Three shipowners are on the brink of signing shipbuilding and time-charter contracts for eight LNG carrier newbuildings as QatarEnergy nears the end of phase 1 of its enormous vessel procurement plan.

Newbuilding sources said the eight berths at South Korean yard Daewoo Shipbuilding & Marine Engineering will be split between Malaysian shipowner MISC, Japan’s Meiji Shipping and George Economou-controlled TMS Cardiff Gas.

It was not immediately clear how the eight vessels, which are expected to be contracted for 2026 delivery dates, would be divided between the three shipowners. But contracts are due to be signed this month.

MISC has already teamed up in consortium with NYK Line, K Line and China LNG Shipping (Holdings) on seven QatarEnergy LNG berths at Hyundai Heavy Industries.

Meiji Shipping has been named as a likely recipient of berth slots for the Qatari charterer, and TMS Cardiff Gas was previously named as being among those competing for the business.

Those following the colossal shipbuilding project closely said the orders, which will be booked against berths that have been pre-reserved by QatarEnergy and time-charter contracts with the Middle East liquefaction giant, will largely bring this first, and somewhat delayed, phase of the newbuilding programme to an end.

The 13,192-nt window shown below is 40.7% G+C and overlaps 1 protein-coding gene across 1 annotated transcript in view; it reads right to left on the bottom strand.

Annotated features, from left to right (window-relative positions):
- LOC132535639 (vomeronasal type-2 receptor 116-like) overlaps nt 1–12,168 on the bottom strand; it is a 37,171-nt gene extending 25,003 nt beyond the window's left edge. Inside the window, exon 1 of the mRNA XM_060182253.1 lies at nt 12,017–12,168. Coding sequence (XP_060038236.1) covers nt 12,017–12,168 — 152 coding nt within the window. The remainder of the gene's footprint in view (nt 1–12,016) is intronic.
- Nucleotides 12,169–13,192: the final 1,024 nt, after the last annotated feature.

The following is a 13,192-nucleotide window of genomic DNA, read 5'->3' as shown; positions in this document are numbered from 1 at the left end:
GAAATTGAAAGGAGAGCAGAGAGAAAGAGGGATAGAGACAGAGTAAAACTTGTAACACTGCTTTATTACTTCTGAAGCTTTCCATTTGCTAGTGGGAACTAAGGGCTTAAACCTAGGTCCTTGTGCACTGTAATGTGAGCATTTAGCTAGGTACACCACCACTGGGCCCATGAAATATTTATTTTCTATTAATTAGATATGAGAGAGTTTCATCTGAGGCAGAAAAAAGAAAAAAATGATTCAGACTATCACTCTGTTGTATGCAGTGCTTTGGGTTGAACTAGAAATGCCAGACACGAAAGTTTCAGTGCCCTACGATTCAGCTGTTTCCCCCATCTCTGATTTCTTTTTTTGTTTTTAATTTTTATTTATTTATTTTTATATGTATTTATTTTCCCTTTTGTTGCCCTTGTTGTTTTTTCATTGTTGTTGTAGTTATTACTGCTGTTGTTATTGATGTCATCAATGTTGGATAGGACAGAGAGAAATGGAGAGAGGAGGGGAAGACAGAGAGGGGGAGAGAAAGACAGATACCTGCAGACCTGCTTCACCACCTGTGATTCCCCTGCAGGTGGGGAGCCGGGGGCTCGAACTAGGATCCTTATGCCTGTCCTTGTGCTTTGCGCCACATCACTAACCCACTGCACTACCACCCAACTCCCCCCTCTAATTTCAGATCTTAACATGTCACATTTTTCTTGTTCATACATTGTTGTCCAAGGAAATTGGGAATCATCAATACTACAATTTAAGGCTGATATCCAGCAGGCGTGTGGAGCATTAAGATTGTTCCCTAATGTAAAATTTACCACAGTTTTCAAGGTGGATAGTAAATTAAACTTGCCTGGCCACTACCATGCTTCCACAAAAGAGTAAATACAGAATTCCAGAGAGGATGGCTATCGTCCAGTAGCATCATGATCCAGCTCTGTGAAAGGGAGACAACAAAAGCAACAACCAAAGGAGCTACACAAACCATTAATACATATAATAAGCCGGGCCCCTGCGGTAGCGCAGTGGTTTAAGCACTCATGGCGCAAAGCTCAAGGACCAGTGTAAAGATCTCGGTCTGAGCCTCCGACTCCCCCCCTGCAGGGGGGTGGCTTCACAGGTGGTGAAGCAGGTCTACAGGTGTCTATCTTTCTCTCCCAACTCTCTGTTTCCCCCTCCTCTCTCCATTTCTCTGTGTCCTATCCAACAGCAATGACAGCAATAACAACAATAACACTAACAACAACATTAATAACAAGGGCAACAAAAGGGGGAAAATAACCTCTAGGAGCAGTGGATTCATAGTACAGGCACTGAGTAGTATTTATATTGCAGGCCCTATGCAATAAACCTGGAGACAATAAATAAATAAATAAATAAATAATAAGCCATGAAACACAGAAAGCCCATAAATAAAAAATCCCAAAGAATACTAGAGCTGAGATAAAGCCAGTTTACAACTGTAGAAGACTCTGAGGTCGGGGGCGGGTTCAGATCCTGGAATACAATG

A week earlier, DSME scooped seven LNG carrier newbuilding orders. Shipbuilding sources said the vessels were contracted by the South Korean shipowner grouping known as K3, which is led by H-Line Shipping and includes Pan Ocean and SK Shipping for pre-reserved Qatari berths.

This upped DSME’s Qatari tally to 11 vessels. The incoming eight would give the yard 19 vessels.

Separately, both HHI and Samsung Heavy Industries have seen 17 and 18 LNG carrier berths firmed up and shipowners assigned to them.

QatarEnergy, which used compatriot Qatargas to run its tender business on LNG carrier newbuildings, signed berth reservation deals for up to 45 vessels with each of the three main shipbuilders in South Korea.

In China, Mitsui OSK Lines has booked four LNG carriers at Hudong-Zhonghua Shipbuilding (Group) against QatarEnergy reserved slots. The yard put aside up to 16 newbuilding slots for the Qatari giant. MOL and possibly another grouping are expected to ink more Qatar-backed orders with the Chinese yard in October.

Along with the incoming eight newbuilding orders at DSME, QatarEnergy looks set to wrap up its first phase of LNG carriers at South Korean yards at 54 vessels.

Existing and expected Chinese orders will raise the phase 1 tally to more than 60 ships.

The newbuildings are understood to be priced at around $215m.

QatarEnergy is expected to start work on phase 2 of the project in 2023 as it moves to fulfil its anticipated chartering needs for both its North Field Expansion project, US liftings out of Golden Pass and fleet-renewal needs.